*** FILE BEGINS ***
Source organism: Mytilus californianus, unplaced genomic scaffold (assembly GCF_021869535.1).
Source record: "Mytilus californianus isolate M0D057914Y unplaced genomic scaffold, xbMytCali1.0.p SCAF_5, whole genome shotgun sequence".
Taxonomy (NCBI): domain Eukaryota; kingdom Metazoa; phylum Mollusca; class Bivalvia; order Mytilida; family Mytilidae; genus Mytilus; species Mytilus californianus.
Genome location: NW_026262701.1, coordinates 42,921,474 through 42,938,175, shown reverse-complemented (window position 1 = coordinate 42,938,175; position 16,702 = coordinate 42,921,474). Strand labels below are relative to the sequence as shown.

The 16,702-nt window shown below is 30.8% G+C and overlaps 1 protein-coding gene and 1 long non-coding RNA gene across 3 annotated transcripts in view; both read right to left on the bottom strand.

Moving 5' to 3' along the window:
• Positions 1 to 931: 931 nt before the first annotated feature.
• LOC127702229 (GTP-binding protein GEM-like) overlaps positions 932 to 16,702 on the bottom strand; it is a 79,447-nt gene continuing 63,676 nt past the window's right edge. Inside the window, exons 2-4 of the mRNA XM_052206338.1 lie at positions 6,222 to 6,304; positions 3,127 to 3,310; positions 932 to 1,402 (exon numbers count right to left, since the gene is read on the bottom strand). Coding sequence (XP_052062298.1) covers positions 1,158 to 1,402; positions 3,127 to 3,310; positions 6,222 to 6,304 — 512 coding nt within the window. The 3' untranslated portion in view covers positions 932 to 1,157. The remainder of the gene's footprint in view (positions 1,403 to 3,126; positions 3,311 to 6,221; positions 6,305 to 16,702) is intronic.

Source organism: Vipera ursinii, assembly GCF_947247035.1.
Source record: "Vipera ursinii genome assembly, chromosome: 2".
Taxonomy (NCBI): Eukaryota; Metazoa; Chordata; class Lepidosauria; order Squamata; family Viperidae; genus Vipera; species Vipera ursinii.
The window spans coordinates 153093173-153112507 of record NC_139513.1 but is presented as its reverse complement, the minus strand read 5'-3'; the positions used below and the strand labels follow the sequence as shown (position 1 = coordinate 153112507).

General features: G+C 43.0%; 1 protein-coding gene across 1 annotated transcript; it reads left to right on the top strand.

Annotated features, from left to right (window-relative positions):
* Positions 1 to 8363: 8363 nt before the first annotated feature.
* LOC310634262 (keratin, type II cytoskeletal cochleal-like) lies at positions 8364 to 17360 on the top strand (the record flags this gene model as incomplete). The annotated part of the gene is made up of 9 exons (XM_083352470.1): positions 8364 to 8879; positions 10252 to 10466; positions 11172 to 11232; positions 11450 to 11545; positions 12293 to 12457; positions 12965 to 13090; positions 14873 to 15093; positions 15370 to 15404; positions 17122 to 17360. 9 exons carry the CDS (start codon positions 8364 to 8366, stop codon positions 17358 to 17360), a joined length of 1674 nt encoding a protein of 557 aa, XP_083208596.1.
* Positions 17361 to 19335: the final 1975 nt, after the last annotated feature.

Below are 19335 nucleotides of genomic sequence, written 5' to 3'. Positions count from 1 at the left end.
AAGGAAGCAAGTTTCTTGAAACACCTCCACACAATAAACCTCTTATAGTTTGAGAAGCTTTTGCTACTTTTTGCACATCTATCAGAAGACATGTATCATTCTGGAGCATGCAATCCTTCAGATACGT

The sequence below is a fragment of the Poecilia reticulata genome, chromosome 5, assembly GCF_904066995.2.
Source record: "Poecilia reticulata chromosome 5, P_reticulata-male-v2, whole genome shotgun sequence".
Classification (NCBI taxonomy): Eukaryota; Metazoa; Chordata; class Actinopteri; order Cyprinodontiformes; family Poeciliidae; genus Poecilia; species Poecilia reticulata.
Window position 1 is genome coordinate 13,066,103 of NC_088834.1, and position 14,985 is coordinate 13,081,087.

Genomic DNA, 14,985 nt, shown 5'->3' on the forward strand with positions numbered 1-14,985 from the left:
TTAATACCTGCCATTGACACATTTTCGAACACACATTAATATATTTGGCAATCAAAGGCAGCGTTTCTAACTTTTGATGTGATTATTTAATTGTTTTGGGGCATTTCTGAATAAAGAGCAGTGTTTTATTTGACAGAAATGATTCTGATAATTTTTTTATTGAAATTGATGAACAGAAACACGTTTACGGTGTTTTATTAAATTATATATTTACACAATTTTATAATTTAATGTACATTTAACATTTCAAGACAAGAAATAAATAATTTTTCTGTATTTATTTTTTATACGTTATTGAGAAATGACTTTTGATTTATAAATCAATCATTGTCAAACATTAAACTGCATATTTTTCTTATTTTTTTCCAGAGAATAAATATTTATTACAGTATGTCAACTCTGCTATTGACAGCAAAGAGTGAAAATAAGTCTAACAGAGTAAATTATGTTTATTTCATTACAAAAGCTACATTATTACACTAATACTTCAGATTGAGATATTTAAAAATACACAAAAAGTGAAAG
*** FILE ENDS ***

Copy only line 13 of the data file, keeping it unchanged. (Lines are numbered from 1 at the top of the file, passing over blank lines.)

General features: G+C 43.0%; 1 protein-coding gene across 1 annotated transcript; it reads left to right on the top strand.